Baptist General Conference

First Baptist Church, Regina, 1961.
Regina Leader-Post

The Baptist General Conference (BGC) churches in Saskatchewan have their roots in Sweden. In 1847, F.O. Nilsson was deported after imprisonment for charges of heresy; moving to the United States, he was involved in establishing the First Swedish Baptist Church in Rock Island, Illinois. The organization then searched out Swedish immigrants in North America, and planted Baptist churches where there were sufficient numbers. In 1894 their first church was founded in Canada: the Scandinavian Baptist Church in Winnipeg, now Grant Memorial Baptist. By 1905 the Central Canada Baptist Conference was organized. The oldest church in Saskatchewan is First Baptist in Midale (est. 1903). All the original churches followed the Swedish immigrant settlement patterns: the large cities in Saskatchewan were left thus out. The 1920s and 1930s were a transitional period for the churches as they began to hold services in English. Also, some of the small rural churches were closed or combined with other churches as roads and transportation improved.

A new vision for missions and church planting was born in the Baptist General Conference in 1944, as the ethnic era was completed and the Conference launched into a period of tremendous growth. In the 1950s, the largely rural church community in Saskatchewan faced the migration of people from the farm to the city. Soon there was an attempt to plant churches in the major centres: two successful examples of church plants have been Ebenezer Baptist in Saskatoon (est. 1954) and Hillsdale Baptist in Regina (est. 1957). Evangelism has always been part of the Baptist heritage, and many missionaries have been sent from the Saskatchewan churches over the last hundred years. One example is Ruby Eliason, who left Wadena in 1955 to work in India, and then served for years in Cameroon; after retiring she continued to serve her former mission fields, and died in a car accident in Ethiopia in 2000.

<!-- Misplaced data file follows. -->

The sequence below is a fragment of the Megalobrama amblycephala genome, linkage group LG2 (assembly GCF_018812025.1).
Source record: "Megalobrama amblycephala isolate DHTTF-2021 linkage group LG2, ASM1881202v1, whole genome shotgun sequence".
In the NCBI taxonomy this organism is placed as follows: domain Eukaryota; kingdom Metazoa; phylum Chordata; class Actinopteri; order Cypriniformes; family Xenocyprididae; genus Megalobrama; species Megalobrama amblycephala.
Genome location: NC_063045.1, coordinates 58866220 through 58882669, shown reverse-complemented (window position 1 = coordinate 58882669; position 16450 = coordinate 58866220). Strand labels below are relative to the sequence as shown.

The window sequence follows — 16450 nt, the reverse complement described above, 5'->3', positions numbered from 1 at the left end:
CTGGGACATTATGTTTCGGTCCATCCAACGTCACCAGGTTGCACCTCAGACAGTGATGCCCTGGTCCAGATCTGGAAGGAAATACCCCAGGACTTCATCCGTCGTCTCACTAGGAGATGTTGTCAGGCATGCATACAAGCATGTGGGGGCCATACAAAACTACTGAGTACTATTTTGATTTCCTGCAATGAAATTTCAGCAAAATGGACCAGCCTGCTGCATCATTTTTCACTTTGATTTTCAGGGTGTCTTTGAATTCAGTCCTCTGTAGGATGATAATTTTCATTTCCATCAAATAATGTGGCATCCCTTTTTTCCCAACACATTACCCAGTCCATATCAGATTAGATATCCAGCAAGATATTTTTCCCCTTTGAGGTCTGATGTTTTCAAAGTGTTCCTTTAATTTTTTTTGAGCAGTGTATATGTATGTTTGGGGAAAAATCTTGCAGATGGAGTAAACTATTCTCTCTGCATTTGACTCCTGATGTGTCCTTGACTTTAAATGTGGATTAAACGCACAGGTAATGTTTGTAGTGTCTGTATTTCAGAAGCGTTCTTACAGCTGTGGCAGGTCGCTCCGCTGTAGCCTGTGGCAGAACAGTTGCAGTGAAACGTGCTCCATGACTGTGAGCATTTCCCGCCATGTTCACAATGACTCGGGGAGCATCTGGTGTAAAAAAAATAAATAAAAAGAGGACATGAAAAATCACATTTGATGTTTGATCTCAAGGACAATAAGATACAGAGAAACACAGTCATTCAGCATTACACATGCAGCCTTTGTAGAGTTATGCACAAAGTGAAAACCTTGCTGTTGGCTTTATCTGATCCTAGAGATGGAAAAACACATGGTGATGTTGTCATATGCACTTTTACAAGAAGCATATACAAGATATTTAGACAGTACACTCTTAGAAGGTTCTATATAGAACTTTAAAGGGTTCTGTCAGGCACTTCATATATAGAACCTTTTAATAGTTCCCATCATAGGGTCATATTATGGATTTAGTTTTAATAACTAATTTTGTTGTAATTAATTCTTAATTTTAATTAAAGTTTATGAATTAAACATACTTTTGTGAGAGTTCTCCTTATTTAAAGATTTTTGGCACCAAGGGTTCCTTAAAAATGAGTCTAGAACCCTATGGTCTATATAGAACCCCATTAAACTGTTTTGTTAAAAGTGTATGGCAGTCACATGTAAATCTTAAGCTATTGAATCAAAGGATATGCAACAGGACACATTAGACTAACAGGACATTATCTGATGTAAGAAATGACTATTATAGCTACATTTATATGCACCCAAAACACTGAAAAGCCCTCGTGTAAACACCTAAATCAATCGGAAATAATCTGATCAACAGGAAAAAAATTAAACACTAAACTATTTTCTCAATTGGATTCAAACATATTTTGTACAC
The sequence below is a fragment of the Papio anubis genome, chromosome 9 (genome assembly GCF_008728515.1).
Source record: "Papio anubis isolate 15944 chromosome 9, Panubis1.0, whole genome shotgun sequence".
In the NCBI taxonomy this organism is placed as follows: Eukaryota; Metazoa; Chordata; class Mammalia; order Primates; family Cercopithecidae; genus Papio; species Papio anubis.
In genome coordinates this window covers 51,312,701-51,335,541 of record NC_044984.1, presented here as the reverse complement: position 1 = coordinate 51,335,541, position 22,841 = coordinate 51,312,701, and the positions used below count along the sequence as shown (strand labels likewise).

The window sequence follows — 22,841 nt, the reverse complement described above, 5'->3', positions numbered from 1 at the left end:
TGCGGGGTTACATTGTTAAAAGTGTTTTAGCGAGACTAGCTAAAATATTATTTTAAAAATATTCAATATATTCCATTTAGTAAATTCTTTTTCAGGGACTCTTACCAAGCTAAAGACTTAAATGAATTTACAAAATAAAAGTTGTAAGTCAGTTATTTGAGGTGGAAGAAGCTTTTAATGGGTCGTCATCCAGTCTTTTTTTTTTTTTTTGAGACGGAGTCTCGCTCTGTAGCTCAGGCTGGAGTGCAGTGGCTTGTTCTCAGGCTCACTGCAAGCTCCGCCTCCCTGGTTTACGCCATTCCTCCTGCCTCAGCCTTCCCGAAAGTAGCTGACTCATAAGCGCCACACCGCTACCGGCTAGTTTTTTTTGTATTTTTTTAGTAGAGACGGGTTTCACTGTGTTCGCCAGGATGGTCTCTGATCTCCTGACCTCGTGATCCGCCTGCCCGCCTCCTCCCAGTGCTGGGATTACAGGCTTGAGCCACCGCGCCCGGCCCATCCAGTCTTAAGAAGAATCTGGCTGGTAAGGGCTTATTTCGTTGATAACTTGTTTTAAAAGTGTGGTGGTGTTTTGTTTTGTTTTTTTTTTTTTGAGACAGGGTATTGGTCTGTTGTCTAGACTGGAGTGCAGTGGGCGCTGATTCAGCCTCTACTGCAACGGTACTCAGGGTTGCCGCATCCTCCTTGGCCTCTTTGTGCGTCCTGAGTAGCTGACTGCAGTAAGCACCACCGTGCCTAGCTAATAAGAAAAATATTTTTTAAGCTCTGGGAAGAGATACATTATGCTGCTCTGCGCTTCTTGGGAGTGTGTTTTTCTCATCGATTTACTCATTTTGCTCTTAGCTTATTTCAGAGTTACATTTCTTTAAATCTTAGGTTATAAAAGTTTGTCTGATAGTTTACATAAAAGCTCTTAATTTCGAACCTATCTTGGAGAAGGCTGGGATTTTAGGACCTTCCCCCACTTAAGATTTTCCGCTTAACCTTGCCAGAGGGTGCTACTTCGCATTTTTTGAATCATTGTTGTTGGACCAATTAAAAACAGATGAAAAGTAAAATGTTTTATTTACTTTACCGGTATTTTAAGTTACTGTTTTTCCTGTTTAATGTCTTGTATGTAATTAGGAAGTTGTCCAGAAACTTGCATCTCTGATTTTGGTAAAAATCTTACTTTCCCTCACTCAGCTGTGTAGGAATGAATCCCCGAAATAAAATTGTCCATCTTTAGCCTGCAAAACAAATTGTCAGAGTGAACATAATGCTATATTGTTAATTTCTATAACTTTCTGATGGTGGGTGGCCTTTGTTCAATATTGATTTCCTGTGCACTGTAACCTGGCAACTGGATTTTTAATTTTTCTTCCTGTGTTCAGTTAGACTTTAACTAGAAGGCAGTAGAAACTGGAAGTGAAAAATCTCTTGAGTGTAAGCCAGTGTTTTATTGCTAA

In 1977 an ad hoc meeting was organized in Calgary to explore the possibilities of working together, as at that time the BGC existed as three independent districts directed from the central office in the United States. In April 1981 a meeting in Regina was held to consider forming the Baptist General Conference of Canada; the motions passed, with more than 95% of the delegates voting in favour. There are three primary reasons why the Baptist Conference of Canada was born. The first and initial motivation was the desire for fellowship across the three districts: prior to 1977, the only time any of the Canadian conference members would see each other was at the BGC function in the United Sates. A second issue, entirely external, was the new regulation on the part of Revenue Canada that required Canadian charities to organize and control their funds. And the third issue had to do with a perceived responsibility to Canada as a nation: the three districts had been provincial in outlook; it was now time to become more knowledgeable about the spiritual state of the nation.

Allan Ramsay